A1 Journal article (refereed)
Accessible authentication : Assessing the applicability for users with disabilities (2022)

Furnell, S., Helkala, K., & Woods, N. (2022). Accessible authentication : Assessing the applicability for users with disabilities. Computers and Security, 113, Article 102561. https://doi.org/10.1016/j.cose.2021.102561

JYU authors or editors

Publication details

All authors or editors: Furnell, Steven; Helkala, Kirsi; Woods, Naomi

Journal or series: Computers and Security

ISSN: 0167-4048

eISSN: 1872-6208

Publication year: 2022

Volume: 113

Article number: 102561

Publisher: Elsevier

Publication country: Netherlands

Publication language: English

DOI: https://doi.org/10.1016/j.cose.2021.102561

Publication open access: Not open

Publication channel open access:

Publication is parallel published (JYX): https://jyx.jyu.fi/handle/123456789/84151

Publication is parallel published: https://nottingham-repository.worktribe.com/output/7028120


Access to the many benefits available from digital technology can often vary depending upon the capabilities and facilities of the individual who is attempting to engage with it. Many digital devices and services require us to be identified and so require some form of user authentication as part of the process. However, the authentication methods that are currently dominant can prove difficult to use and do not meet the needs of users with disabilities. As such, they can constitute an additional barrier that is not faced by other users. This paper presents an assessment of different forms of user authentication (including various forms of secret, token and biometric approaches) against a range of potential disability categories that may affect their suitability for related user communities. The study draws upon disability classification identified by the World Health Organization and analyses how the usability and/or security of current authentication methods fail users with disabilities due to their non-inclusive design. The discussion is based upon a combination of literature review and examination of real-life examples, and identifies aspects of current implementations that can cause problems in different scenarios. The findings suggest that biometric approaches are likely to be more directly applicable without incurring additional overheads, although even here the potential usability impacts are more prominent for some forms of disability. It is further recognised that while some methods can be made more accessible via assistive technologies, the primary aim should be for authentication choices to be as inclusive as possible by default, rather than expecting or requiring that some user groups should face an additional challenge to accessibility.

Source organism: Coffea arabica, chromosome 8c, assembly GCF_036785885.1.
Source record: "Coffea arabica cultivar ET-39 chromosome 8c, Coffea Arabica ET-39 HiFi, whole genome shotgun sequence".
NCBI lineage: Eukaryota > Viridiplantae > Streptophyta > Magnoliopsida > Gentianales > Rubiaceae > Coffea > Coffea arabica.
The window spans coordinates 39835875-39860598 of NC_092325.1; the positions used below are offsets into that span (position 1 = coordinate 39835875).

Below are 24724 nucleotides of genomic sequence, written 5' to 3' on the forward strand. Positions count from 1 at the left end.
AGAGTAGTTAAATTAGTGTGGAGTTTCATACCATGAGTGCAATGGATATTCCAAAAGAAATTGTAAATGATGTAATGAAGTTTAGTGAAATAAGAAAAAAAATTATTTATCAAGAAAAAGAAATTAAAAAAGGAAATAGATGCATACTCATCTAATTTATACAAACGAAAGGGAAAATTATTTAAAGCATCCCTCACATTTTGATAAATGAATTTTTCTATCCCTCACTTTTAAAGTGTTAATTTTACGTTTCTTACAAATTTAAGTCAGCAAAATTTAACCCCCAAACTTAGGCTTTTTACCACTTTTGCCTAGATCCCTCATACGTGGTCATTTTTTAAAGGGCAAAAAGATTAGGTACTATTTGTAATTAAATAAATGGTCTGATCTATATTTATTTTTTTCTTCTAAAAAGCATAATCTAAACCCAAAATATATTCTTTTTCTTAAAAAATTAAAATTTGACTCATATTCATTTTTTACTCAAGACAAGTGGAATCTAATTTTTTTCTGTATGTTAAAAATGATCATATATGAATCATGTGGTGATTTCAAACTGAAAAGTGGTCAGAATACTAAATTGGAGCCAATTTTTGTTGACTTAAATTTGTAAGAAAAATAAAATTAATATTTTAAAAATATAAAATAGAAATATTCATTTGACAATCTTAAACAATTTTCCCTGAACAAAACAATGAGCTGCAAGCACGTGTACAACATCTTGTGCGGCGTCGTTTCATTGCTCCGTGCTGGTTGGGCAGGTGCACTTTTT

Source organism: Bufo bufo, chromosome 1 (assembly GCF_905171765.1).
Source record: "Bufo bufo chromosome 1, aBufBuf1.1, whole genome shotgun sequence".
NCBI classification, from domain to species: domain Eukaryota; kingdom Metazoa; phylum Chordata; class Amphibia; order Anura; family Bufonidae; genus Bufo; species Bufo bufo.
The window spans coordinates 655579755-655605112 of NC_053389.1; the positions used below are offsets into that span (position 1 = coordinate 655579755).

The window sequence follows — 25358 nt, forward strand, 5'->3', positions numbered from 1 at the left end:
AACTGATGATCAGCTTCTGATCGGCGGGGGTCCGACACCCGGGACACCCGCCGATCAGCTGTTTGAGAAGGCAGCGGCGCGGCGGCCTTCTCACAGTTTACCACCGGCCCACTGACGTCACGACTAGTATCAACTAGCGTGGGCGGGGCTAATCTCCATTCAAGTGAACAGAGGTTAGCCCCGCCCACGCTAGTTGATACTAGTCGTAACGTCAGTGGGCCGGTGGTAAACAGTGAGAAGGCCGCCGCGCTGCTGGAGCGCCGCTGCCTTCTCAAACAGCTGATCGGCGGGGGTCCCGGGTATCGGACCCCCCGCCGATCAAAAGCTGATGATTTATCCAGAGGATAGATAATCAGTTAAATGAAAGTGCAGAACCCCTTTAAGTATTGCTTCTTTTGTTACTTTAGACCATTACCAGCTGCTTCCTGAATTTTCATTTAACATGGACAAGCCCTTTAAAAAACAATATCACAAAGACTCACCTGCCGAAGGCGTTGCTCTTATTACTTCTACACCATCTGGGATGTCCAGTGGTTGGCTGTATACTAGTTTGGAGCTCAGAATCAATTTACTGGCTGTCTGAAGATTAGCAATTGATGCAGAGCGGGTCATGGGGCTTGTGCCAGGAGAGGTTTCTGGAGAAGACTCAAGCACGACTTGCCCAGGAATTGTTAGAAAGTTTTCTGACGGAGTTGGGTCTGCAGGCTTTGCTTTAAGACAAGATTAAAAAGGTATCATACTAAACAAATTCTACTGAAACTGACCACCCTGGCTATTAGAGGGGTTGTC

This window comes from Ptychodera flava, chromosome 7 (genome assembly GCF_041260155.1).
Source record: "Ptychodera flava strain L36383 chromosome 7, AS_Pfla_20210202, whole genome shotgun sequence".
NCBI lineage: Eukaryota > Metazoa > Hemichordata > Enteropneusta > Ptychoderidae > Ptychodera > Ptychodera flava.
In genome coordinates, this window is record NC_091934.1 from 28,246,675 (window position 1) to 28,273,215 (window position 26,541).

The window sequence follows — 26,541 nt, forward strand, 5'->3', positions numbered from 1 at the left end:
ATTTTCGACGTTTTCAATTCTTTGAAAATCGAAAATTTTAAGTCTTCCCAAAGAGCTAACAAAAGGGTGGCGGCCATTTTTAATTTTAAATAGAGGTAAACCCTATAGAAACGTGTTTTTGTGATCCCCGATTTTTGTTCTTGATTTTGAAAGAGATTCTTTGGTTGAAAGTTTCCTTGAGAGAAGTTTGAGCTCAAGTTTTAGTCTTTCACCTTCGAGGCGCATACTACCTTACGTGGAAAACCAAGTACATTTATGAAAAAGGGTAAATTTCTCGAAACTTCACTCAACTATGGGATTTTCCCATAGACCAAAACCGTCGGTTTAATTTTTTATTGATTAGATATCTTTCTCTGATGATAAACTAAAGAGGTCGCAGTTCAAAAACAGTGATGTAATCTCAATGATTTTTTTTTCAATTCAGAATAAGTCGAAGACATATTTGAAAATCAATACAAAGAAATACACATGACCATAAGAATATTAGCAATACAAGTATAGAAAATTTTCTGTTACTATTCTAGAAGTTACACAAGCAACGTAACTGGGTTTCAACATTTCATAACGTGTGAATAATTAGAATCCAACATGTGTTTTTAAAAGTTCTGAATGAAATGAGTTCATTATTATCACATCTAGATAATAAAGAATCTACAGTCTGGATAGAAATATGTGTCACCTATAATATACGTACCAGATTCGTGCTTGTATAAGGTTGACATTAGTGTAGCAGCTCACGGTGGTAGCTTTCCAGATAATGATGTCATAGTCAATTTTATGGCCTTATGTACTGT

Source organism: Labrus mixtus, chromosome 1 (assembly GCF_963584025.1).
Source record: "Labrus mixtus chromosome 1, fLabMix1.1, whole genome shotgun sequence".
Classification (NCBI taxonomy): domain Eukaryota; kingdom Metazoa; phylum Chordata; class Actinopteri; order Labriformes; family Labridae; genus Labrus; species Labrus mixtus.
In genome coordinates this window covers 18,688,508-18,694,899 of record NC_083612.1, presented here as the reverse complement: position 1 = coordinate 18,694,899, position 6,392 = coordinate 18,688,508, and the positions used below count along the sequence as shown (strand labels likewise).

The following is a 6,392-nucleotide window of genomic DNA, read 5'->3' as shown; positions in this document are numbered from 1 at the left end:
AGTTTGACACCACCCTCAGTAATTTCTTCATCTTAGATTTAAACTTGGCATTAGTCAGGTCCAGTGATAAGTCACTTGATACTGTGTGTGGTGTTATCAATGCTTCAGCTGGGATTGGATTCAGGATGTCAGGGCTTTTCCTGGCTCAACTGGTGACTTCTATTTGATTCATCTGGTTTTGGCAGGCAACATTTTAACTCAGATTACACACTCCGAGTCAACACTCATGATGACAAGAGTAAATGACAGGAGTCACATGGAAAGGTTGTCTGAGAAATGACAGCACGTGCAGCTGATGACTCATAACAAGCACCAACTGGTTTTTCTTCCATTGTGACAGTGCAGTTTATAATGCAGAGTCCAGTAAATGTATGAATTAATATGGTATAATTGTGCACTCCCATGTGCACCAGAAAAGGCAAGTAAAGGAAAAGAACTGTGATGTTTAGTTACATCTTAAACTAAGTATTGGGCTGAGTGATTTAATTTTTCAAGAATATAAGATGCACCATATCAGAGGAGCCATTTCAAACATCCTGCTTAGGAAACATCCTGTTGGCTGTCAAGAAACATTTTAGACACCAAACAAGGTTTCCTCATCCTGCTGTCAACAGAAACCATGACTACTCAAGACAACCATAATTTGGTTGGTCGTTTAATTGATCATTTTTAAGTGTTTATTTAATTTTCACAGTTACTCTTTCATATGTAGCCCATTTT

Keywords: data security; authentication; biometric identification; usability; accessibility; disabilities

Contributing organizations

Ministry reporting: Yes

Reporting Year: 2022

JUFO rating: 2

Last updated on 2023-05-09 at 10:21